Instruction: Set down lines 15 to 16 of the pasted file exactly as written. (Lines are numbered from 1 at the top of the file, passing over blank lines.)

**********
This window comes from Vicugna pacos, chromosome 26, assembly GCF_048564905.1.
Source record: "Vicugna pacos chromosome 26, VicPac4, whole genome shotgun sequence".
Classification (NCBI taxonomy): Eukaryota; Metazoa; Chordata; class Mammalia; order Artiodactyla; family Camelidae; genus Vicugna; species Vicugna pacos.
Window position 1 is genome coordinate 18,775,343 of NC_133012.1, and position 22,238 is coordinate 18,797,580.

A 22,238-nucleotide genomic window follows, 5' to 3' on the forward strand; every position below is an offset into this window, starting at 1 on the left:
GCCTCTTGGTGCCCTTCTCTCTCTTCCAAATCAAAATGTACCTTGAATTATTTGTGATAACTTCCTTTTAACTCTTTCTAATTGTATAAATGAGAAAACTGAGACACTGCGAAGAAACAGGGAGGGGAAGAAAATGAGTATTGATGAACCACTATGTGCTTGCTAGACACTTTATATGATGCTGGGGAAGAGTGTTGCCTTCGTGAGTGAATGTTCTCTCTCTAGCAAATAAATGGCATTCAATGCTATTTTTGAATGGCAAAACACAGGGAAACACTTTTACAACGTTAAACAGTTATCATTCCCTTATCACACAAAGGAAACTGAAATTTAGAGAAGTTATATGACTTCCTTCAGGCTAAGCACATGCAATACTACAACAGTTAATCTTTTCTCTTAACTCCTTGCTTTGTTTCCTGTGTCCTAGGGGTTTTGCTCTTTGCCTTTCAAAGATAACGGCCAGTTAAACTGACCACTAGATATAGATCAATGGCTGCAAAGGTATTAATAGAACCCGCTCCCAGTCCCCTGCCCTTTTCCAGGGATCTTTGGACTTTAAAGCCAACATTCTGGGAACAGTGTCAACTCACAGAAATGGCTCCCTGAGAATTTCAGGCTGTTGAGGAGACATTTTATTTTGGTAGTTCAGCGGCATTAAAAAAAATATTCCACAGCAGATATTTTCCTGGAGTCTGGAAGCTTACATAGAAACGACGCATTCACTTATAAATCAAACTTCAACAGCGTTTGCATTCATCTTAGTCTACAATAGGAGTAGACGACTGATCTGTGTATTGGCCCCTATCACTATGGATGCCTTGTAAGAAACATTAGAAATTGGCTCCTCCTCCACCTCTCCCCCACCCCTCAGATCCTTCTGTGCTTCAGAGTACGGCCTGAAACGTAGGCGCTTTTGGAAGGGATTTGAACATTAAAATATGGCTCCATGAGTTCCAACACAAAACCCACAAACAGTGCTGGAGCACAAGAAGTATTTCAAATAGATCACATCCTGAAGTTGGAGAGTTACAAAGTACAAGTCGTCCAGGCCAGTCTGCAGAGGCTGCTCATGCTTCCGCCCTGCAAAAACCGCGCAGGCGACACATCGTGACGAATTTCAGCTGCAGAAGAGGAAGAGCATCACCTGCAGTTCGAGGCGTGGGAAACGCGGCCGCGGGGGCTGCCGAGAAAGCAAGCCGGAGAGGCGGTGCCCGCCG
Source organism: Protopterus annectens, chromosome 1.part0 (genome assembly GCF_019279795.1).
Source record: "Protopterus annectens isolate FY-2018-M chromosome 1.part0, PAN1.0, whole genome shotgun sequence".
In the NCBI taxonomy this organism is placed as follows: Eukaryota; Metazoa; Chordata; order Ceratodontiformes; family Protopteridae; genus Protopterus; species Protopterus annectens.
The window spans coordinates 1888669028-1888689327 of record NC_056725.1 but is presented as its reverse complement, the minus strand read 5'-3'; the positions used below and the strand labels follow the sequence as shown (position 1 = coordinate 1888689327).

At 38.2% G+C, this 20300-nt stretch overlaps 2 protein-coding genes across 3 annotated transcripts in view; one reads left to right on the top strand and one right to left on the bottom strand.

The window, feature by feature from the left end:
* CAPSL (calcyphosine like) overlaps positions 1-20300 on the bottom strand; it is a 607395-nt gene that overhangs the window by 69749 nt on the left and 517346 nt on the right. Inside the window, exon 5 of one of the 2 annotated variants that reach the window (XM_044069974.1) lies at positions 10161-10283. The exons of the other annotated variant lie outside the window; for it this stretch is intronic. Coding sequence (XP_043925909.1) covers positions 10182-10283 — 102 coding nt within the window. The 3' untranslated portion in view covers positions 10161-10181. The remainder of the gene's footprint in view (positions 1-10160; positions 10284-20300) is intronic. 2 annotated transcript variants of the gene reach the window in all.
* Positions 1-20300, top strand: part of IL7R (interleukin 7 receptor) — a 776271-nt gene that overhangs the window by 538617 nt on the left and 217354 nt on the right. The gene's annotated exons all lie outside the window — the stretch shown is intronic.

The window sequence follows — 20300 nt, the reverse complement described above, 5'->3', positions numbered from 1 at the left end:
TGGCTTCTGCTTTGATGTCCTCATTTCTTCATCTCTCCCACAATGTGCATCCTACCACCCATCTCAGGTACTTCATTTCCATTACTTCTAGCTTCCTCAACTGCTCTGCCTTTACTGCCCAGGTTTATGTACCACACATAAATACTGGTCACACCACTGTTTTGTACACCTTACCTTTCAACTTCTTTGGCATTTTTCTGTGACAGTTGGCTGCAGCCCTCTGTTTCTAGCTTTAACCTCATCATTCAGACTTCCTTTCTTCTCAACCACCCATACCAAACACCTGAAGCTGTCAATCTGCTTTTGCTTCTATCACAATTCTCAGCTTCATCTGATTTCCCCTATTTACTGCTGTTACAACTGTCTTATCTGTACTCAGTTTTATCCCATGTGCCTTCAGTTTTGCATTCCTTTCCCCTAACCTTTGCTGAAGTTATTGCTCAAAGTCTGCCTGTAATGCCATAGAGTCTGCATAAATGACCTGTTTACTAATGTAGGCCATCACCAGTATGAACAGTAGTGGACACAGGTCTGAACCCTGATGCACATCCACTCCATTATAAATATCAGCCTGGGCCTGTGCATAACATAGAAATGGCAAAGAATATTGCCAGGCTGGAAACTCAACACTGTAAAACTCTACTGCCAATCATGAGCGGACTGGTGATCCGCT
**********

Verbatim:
The window sequence follows — 20300 nt, the reverse complement described above, 5'->3', positions numbered from 1 at the left end:
TGGCTTCTGCTTTGATGTCCTCATTTCTTCATCTCTCCCACAATGTGCATCCTACCACCCATCTCAGGTACTTCATTTCCATTACTTCTAGCTTCCTCAACTGCTCTGCCTTTACTGCCCAGGTTTATGTACCACACATAAATACTGGTCACACCACTGTTTTGTACACCTTACCTTTCAACTTCTTTGGCATTTTTCTGTGACAGTTGGCTGCAGCCCTCTGTTTCTAGCTTTAACCTCATCATTCAGACTTCCTTTCTTCTCAACCACCCATACCAAACACCTGAAGCTGTCAATCTGCTTTTGCTTCTATCACAATTCTCAGCTTCATCTGATTTCCCCTATTTACTGCTGTTACAACTGTCTTATCTGTACTCAGTTTTATCCCATGTGCCTTCAGTTTTGCATTCCTTTCCCCTAACCTTTGCTGAAGTTATTGCTCAAAGTCTGCCTGTAATGCCATAGAGTCTGCATAAATGACCTGTTTACTAATGTAGGCCATCACCAGTATGAACAGTAGTGGACACAGGTCTGAACCCTGATGCACATCCACTCCATTATAAATATCAGCCTGGGCCTGTGCATAACATAGAAATGGCAAAGAATATTGCCAGGCTGGAAACTCAACACTGTAAAACTCTACTGCCAATCATGAGCGGACTGGTGATCCGCT